What a week! Hallowe’en, All Saints’ and All Souls’ days just past, Guy Fawkes day and Bonfire Night tomorrow, Covid-19 still dominating our lives with the latest 5-tiered lockdown restrictions, and of course yesterday’s US Presidential election with the result and outcome still apparently in the balance. Our weekly Bible study group has just finished a series of discussions on Paul’s letter to the Ephesians. We’ve found it challenging and inspiring – difficult perhaps at times to get to the heart of what Paul was saying, but raising a whole range of questions on its significance for our time and situation.
In chapter 3 of Ephesians, in The Message version, the phrase ‘desperate times’ appears, as a description of the situation when Paul was writing. One of the participants in the Bible study suggested that times have always been desperate and things were no more so now than they had been in the past. That may or may not be true – but the difference is that we are living now in this particular time and place (shades of the joke about the Irishman directions: ‘I wouldn’t start from here’!). So the question for us is – perpetually and not just at this moment – what, from the perspective of faith, do we make of it all?
At all times we live with a degree of uncertainty as to what is around the next corner and what the future may hold. But the times we live in at present, amid the second wave of the pandemic and reinforced lock-down restrictions, feel a good bit more uncertain than usual. Meanwhile the outcome of the US election is still not clear: has Trump, against the odds, won another 4-year term? if he has lost will he accept the result and go gracefully? and if Biden wins will his presidency fulfil expectations that things will be significantly different? And while last week there may have been much encouragement for supporters of nuclear disarmament in the news 10 days ago that, with ratification by a 50th country – Honduras, the UN Treaty on the Prohibition of Nuclear Weapons, already accepted in principle by an overwhelming majority of the world’s nations, now has international legal force, the nuclear powers show no sign of changing their policies.
Against this background the season of All Saints reminds us of the immense value of the heritage of faith and how much we owe to those who have gone before us. And it is not stretching the association too much to say that the imminence of November 5th might highlight the explosive potential of the Gospel – the good news of God’s loving purpose, conclusively revealed in Jesus Christ – with its message of transformation, renewal and hope. So it is may be not entirely surprising on the eve of Bonfire Night that my thoughts have turned to a hymn written by a friend of ours, a long-standing Iona Community member, Ian Fraser, who died not long after his hundredth birthday two years ago. Ian was a remarkable man – the son of a blind Forres butcher, he had a distinguished career in ministry. He was the first warden of Scottish Churches House, Dunblane and went from there to work for the World Council of Churches and then to be Dean of Mission at Selly Oak Colleges, Birmingham; he was an authority on ‘grass-roots Christianity’ world-wide; he had a strong commitment to the education and empowerment of people in the pews; he was an indomitable anti-poll-tax campaigner; and well into his 90s he continued to live independently at Gargunnock, tending his garden, making soup, commenting and writing on the issues of the day. His hymn appears in the Pentecost part of CH4 (584), but, with its spirit of hope, message of transformation and call to commitment, truly has a much wider, perpetual relevance, welcome indeed in these uncertain, demanding, anxious times,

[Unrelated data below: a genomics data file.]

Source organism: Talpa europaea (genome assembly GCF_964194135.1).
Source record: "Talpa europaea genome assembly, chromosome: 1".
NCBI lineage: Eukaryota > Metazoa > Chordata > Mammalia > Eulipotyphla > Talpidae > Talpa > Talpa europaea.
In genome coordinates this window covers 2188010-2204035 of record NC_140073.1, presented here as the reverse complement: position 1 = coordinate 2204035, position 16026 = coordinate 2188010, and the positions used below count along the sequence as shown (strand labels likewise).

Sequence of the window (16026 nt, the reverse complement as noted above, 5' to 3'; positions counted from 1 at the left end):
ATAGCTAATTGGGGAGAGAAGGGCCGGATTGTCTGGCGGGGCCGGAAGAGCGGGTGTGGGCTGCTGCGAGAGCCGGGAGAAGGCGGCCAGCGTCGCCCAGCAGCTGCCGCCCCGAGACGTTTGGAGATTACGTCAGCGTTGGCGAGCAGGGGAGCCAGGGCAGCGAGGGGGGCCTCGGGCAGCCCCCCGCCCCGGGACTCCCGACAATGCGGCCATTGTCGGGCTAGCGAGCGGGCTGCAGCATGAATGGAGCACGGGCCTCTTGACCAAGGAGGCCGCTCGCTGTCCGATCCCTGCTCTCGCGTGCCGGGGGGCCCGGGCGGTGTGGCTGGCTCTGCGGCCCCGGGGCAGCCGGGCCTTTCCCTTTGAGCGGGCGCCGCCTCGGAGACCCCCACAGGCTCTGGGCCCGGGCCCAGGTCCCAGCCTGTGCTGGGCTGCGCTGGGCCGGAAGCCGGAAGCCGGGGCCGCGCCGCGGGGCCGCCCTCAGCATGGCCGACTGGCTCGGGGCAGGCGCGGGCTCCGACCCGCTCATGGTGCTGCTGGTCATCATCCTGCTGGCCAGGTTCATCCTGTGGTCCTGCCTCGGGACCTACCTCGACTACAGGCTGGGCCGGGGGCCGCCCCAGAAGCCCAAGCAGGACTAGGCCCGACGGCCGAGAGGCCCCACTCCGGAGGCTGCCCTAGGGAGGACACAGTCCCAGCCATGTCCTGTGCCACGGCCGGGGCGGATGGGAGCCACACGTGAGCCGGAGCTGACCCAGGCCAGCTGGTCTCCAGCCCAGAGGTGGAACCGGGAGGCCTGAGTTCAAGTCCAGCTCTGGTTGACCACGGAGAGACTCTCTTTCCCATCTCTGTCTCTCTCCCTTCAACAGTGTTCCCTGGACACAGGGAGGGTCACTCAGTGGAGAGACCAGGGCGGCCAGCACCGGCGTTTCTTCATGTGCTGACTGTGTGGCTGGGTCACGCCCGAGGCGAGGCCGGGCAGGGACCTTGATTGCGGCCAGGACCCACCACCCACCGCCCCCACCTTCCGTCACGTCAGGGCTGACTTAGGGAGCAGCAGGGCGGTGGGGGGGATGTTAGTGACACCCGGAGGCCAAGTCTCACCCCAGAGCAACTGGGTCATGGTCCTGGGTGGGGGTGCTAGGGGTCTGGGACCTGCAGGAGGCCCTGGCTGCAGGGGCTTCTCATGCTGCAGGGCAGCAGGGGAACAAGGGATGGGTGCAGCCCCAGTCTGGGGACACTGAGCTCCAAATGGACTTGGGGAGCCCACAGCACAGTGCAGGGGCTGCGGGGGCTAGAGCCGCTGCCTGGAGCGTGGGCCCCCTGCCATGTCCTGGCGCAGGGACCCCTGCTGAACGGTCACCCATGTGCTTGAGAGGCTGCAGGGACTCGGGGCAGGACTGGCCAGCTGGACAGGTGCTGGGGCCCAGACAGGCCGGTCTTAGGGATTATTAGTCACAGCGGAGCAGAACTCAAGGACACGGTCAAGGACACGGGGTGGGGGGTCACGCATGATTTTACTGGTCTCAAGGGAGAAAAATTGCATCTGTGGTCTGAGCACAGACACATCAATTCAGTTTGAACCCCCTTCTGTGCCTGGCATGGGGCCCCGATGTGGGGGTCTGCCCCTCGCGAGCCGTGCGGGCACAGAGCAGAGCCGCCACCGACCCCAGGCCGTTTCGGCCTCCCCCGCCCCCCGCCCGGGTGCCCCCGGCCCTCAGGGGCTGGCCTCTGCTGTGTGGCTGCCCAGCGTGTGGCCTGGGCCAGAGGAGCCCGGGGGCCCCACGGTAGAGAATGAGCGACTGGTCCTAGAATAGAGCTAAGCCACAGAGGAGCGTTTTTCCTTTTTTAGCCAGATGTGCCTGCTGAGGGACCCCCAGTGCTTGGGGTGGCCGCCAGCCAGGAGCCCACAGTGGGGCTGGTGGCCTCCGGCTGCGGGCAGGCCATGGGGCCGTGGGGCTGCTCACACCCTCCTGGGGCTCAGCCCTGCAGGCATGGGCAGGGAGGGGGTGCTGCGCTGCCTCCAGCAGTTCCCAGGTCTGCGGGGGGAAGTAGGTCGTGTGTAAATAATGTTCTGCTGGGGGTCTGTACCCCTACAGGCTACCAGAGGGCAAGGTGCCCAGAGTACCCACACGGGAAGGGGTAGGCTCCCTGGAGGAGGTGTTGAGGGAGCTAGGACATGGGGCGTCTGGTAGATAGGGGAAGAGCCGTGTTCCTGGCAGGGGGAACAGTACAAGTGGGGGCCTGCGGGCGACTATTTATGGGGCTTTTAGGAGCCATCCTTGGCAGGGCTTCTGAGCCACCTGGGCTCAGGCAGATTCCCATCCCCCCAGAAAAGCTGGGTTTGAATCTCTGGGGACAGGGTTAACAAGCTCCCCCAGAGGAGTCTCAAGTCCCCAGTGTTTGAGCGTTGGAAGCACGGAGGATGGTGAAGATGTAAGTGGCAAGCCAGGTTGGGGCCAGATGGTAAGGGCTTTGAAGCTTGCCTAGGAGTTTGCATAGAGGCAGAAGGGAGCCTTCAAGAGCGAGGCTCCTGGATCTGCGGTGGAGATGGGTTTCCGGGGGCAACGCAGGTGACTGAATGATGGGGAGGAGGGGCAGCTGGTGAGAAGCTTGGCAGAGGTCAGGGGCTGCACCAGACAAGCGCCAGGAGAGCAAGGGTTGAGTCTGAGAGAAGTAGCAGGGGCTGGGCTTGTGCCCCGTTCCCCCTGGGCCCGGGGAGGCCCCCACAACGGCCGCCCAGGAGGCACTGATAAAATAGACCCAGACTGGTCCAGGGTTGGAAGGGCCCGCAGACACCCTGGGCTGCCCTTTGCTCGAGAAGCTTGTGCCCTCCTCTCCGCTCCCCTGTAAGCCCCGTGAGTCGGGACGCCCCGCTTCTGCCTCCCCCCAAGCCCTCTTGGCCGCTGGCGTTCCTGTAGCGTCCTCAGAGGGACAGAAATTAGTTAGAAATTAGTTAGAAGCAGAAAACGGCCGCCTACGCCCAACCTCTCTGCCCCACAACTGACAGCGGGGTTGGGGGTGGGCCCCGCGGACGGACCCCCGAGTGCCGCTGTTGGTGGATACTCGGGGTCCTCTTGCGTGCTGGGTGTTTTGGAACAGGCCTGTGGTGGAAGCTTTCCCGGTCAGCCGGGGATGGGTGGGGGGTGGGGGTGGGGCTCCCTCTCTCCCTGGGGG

Like fireworks in the night
the Holy Spirit came;
disciples’ fears took flight
when touched by fronds of flame:
and suddenly the world was young
as hope embraced a Saviour’s claim.
For Jesus bade them dare
to venture, as they should;
his love taught them to share
their homes, possessions, food:
the mind of Jesus gave them speech
all tribes and peoples understood.
Thus God our spirits lifts
fresh daring to inspire
as common folk get gifts
to change the world entire:
the tongues of flame at Pentecost
ran through the world like forest fire